by Brian Lopez-Benchimol – MMAWeekly.com
Mac Danzig, winner of season 5 of “The Ultimate Fighter,” had everything going for him. Following a memorable stint on the reality show, where he was dubbed as the favorite early on and the unofficial leader of Matt Hughes’ team, Danzig would eventually win his six-figure contract at the show’s culmination opposite teammate Tommy Speer in the welterweight division.

Since dropping back to his more natural weight class, the lightweight fighter has had a string of bad luck. Following up the win over Speer with a win over Canadian grappler Mark Bocek at 155 pounds, Danzig has since gone 0-3 against stiff competition in the form of veterans Clay Guida, Josh Neer, and Jim Miller.

Though the pressure to win always exists, the former King of the Cage lightweight champion is truly in need of a win to remain within the UFC, something that he’s heard time and time again.

“It’s the same story,” said Danzig while a guest on the MMAWeekly Radio show.

“That’s what happens whenever you have a loss, or a string of losses. A lot of guys, they feel that same pressure when they’re coming off of one loss, and I just happen to be in a weight class that is really, highly competitive,” he said.

“Its not easy to go in there and put together a lot of wins unless you are fighting turds, and there’s no turds in the UFC really. So it’s just one of those things where I think I felt all the pressure for the last three fights, especially the Guida and Neer fights, and I think I have a lot less pressure this time around, because I’ve hit rock bottom so to speak.”

Making his first start since the loss to contender Jim Miller this past July at UFC 100, Danzig will come back to his familiar stomping grounds of Spike TV when he faces Team Alpha Male product Justin Buchholz at UFC 109, as part of the televised portion of the undercard dubbed “UFC 109: The Prelims,” which will also feature another lightweight bout between Melvin Guillard and Ronnys Torres.

“When I found out (Spike TV decided they) were going to air it, I thought that was pretty cool,” said the 30-year-old.

“I think it should be a fun fight, an exciting fight for the fans. This guy, if nothing else, he’s exciting. He comes out there and gives it his all and everyone knows that I do too.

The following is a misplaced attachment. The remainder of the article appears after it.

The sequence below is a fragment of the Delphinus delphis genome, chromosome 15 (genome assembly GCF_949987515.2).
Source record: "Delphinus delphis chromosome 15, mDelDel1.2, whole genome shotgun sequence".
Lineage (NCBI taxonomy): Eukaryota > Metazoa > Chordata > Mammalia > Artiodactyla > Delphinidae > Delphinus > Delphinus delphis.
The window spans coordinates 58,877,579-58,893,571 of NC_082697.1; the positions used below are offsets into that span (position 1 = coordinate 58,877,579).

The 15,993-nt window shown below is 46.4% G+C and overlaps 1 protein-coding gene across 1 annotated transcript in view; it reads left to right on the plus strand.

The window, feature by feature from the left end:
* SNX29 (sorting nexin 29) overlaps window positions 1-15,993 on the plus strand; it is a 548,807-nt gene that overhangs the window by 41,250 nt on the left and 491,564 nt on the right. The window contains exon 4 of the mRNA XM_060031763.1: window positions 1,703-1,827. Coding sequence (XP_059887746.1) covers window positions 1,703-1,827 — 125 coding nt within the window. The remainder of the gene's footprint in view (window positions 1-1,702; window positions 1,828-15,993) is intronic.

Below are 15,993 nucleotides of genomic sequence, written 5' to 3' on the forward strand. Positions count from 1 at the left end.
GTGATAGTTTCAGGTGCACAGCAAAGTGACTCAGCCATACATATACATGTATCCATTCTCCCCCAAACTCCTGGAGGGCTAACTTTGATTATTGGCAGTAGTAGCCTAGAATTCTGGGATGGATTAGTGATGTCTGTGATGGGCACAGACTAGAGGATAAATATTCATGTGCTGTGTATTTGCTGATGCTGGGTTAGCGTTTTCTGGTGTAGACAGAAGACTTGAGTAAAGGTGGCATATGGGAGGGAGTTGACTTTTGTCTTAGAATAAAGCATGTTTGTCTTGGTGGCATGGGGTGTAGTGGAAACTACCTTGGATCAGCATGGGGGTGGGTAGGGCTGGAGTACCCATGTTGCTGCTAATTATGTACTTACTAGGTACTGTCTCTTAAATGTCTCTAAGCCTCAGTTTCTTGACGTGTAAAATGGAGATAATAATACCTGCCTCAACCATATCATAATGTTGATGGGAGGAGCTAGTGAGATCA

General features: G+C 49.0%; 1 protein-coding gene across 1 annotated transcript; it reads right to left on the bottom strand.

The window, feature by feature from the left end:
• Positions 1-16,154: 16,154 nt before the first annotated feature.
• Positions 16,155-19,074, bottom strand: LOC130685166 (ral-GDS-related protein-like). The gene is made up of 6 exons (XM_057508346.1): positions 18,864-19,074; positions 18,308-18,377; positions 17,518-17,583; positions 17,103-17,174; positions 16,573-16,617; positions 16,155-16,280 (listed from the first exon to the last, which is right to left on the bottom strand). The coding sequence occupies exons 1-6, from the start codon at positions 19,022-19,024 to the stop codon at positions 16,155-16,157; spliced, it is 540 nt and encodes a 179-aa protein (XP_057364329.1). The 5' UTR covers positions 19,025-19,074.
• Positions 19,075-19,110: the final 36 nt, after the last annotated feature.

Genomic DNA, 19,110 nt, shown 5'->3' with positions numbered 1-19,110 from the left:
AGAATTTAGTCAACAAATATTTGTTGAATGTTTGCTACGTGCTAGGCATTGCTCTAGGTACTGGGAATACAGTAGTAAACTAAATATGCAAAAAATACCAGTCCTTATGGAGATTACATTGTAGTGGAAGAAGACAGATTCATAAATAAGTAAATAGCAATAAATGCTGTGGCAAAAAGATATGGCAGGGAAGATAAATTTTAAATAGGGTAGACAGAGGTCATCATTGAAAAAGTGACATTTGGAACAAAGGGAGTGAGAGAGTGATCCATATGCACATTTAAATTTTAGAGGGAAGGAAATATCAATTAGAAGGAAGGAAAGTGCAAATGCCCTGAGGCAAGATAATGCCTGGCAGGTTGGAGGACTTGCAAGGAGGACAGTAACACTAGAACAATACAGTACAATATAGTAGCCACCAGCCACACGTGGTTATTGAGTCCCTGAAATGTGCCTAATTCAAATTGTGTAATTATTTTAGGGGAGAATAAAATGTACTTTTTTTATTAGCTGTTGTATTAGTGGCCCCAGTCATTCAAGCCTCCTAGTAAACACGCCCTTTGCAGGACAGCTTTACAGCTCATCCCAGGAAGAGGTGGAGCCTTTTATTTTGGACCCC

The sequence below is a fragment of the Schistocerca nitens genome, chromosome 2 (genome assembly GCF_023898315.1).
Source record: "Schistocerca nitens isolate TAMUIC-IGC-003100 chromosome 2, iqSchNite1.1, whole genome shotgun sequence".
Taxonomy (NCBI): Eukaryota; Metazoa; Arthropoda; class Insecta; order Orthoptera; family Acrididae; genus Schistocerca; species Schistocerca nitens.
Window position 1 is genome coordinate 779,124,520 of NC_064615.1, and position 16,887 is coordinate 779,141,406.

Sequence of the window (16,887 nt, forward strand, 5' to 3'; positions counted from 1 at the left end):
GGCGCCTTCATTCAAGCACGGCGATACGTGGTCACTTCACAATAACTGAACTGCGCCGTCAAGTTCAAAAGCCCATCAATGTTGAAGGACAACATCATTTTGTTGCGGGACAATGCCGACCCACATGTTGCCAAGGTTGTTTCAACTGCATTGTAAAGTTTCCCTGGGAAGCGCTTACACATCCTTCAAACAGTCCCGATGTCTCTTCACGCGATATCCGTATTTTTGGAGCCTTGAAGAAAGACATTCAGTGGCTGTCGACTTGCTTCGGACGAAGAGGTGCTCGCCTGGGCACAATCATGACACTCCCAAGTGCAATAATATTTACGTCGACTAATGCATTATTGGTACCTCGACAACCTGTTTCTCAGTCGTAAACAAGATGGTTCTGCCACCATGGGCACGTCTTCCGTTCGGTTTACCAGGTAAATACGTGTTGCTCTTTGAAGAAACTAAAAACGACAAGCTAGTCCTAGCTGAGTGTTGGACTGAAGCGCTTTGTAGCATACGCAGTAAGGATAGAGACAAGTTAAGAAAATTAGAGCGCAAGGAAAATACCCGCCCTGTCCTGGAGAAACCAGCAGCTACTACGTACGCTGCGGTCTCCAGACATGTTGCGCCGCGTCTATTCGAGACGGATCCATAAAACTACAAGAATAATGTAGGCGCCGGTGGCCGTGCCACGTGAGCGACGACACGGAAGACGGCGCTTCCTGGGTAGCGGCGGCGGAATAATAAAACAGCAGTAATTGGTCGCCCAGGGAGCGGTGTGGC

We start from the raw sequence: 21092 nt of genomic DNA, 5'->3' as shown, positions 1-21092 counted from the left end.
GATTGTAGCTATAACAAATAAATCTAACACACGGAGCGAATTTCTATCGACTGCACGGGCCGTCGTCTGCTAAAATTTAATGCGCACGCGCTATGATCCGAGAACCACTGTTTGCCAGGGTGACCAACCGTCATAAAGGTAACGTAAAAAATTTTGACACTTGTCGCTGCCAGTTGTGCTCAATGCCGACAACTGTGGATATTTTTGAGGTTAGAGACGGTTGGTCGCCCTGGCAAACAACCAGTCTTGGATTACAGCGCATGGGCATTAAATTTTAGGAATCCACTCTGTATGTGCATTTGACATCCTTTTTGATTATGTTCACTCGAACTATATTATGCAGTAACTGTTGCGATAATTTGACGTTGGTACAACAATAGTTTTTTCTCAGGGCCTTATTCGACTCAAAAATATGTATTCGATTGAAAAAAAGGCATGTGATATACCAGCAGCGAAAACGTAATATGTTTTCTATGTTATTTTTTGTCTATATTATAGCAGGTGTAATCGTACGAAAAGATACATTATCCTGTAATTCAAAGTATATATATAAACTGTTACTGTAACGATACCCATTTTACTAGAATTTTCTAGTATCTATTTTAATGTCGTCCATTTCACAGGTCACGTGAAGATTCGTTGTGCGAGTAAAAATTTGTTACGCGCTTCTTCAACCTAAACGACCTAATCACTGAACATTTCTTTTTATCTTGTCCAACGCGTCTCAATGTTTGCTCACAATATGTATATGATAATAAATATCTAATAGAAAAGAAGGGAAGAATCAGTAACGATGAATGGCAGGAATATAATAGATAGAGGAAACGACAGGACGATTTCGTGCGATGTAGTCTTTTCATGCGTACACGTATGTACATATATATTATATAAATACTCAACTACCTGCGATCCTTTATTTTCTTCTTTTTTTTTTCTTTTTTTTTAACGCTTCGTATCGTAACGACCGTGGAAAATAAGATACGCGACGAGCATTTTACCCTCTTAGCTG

“I think it’s a good match-up, as far as exciting fights for the fans, and than on top of that it doesn’t hurt to be on Spike TV. It helps my sponsorship check, so I’m not complaining there.”

Following a move from Las Vegas to his current residence in Los Angeles, Danzig believes the change of scenery is exactly what he needed in order to refocus and reinvigorate his career. Long past him now are the days in Vegas where “there’s nothing really else to do unless you’re one of those crazy, party people that wants to have glow sticks behind their ears and jump around in a club on various drugs and alcohol.”

With a new group of guys behind him and no more free-for-all sessions at the famed Xtreme Couture, the father of a one-year old baby girl will look to cement his spot in the sport, but only on his own terms.

“I’m not too concerned about my status in the sport or any of that stuff anymore,” said Danzig.

“I feel like I’ll get back on top and I’ll get back and put myself in a good position again in this weight division. I’ll do it in my own time and on my own terms and I’m not really worried about what people think too much anymore. I think that’s where a lot of fighters go wrong is they start to listen to what everyone else says instead of what’s really going on.”